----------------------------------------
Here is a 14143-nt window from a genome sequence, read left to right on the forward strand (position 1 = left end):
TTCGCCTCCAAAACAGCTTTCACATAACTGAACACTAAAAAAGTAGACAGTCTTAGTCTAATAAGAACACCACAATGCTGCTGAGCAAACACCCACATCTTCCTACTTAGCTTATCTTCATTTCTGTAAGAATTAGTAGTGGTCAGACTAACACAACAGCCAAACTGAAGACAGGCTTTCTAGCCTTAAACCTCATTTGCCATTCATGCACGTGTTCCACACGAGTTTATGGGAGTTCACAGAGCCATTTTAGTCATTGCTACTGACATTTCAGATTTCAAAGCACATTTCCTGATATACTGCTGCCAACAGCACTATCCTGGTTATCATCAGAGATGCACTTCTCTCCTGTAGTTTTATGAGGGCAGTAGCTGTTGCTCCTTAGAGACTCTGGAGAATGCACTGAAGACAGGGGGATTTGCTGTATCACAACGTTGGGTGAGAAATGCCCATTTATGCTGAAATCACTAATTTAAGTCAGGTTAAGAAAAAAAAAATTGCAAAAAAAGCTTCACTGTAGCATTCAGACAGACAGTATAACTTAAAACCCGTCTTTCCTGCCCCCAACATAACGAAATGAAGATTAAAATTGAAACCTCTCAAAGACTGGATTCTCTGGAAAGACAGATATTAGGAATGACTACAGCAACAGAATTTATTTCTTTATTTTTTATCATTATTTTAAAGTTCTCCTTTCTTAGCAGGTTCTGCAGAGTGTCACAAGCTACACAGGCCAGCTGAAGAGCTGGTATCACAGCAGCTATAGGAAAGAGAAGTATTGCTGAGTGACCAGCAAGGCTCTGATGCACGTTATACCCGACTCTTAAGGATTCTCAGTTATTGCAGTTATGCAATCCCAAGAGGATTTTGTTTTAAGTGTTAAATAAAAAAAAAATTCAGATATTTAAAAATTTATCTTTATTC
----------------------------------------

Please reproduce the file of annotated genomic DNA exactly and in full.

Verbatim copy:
Here is a 14143-nt window from a genome sequence, read left to right on the forward strand (position 1 = left end):
TTCGCCTCCAAAACAGCTTTCACATAACTGAACACTAAAAAAGTAGACAGTCTTAGTCTAATAAGAACACCACAATGCTGCTGAGCAAACACCCACATCTTCCTACTTAGCTTATCTTCATTTCTGTAAGAATTAGTAGTGGTCAGACTAACACAACAGCCAAACTGAAGACAGGCTTTCTAGCCTTAAACCTCATTTGCCATTCATGCACGTGTTCCACACGAGTTTATGGGAGTTCACAGAGCCATTTTAGTCATTGCTACTGACATTTCAGATTTCAAAGCACATTTCCTGATATACTGCTGCCAACAGCACTATCCTGGTTATCATCAGAGATGCACTTCTCTCCTGTAGTTTTATGAGGGCAGTAGCTGTTGCTCCTTAGAGACTCTGGAGAATGCACTGAAGACAGGGGGATTTGCTGTATCACAACGTTGGGTGAGAAATGCCCATTTATGCTGAAATCACTAATTTAAGTCAGGTTAAGAAAAAAAAAATTGCAAAAAAAGCTTCACTGTAGCATTCAGACAGACAGTATAACTTAAAACCCGTCTTTCCTGCCCCCAACATAACGAAATGAAGATTAAAATTGAAACCTCTCAAAGACTGGATTCTCTGGAAAGACAGATATTAGGAATGACTACAGCAACAGAATTTATTTCTTTATTTTTTATCATTATTTTAAAGTTCTCCTTTCTTAGCAGGTTCTGCAGAGTGTCACAAGCTACACAGGCCAGCTGAAGAGCTGGTATCACAGCAGCTATAGGAAAGAGAAGTATTGCTGAGTGACCAGCAAGGCTCTGATGCACGTTATACCCGACTCTTAAGGATTCTCAGTTATTGCAGTTATGCAATCCCAAGAGGATTTTGTTTTAAGTGTTAAATAAAAAAAAAATTCAGATATTTAAAAATTTATCTTTATTC